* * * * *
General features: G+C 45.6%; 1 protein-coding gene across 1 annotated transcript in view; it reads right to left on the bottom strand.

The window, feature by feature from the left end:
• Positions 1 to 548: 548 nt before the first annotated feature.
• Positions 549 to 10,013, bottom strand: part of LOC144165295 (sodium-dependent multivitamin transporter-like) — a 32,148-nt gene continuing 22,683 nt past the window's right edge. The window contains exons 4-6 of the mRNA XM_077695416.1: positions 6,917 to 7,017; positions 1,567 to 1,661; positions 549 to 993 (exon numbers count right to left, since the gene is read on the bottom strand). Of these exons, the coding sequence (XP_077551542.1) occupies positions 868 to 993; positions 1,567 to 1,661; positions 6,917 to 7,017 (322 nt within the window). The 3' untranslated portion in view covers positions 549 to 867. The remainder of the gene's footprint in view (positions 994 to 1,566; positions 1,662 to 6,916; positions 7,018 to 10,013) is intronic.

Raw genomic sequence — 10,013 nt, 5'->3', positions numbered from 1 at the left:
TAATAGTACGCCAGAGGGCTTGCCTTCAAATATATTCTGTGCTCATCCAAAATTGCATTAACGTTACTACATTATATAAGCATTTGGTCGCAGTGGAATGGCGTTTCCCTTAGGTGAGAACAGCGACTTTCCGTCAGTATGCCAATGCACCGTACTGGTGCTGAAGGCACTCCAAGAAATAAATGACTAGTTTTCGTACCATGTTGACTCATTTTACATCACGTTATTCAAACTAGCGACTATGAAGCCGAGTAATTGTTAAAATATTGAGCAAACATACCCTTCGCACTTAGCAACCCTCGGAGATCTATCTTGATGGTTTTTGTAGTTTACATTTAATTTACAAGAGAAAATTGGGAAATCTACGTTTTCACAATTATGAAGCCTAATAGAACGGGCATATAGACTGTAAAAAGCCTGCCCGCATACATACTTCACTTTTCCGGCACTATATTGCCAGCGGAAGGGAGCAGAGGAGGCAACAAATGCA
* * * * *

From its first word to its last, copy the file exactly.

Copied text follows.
General features: G+C 45.6%; 1 protein-coding gene across 1 annotated transcript in view; it reads right to left on the bottom strand.

The window, feature by feature from the left end:
• Positions 1 to 548: 548 nt before the first annotated feature.
• Positions 549 to 10,013, bottom strand: part of LOC144165295 (sodium-dependent multivitamin transporter-like) — a 32,148-nt gene continuing 22,683 nt past the window's right edge. The window contains exons 4-6 of the mRNA XM_077695416.1: positions 6,917 to 7,017; positions 1,567 to 1,661; positions 549 to 993 (exon numbers count right to left, since the gene is read on the bottom strand). Of these exons, the coding sequence (XP_077551542.1) occupies positions 868 to 993; positions 1,567 to 1,661; positions 6,917 to 7,017 (322 nt within the window). The 3' untranslated portion in view covers positions 549 to 867. The remainder of the gene's footprint in view (positions 994 to 1,566; positions 1,662 to 6,916; positions 7,018 to 10,013) is intronic.

Raw genomic sequence — 10,013 nt, 5'->3', positions numbered from 1 at the left:
TAATAGTACGCCAGAGGGCTTGCCTTCAAATATATTCTGTGCTCATCCAAAATTGCATTAACGTTACTACATTATATAAGCATTTGGTCGCAGTGGAATGGCGTTTCCCTTAGGTGAGAACAGCGACTTTCCGTCAGTATGCCAATGCACCGTACTGGTGCTGAAGGCACTCCAAGAAATAAATGACTAGTTTTCGTACCATGTTGACTCATTTTACATCACGTTATTCAAACTAGCGACTATGAAGCCGAGTAATTGTTAAAATATTGAGCAAACATACCCTTCGCACTTAGCAACCCTCGGAGATCTATCTTGATGGTTTTTGTAGTTTACATTTAATTTACAAGAGAAAATTGGGAAATCTACGTTTTCACAATTATGAAGCCTAATAGAACGGGCATATAGACTGTAAAAAGCCTGCCCGCATACATACTTCACTTTTCCGGCACTATATTGCCAGCGGAAGGGAGCAGAGGAGGCAACAAATGCA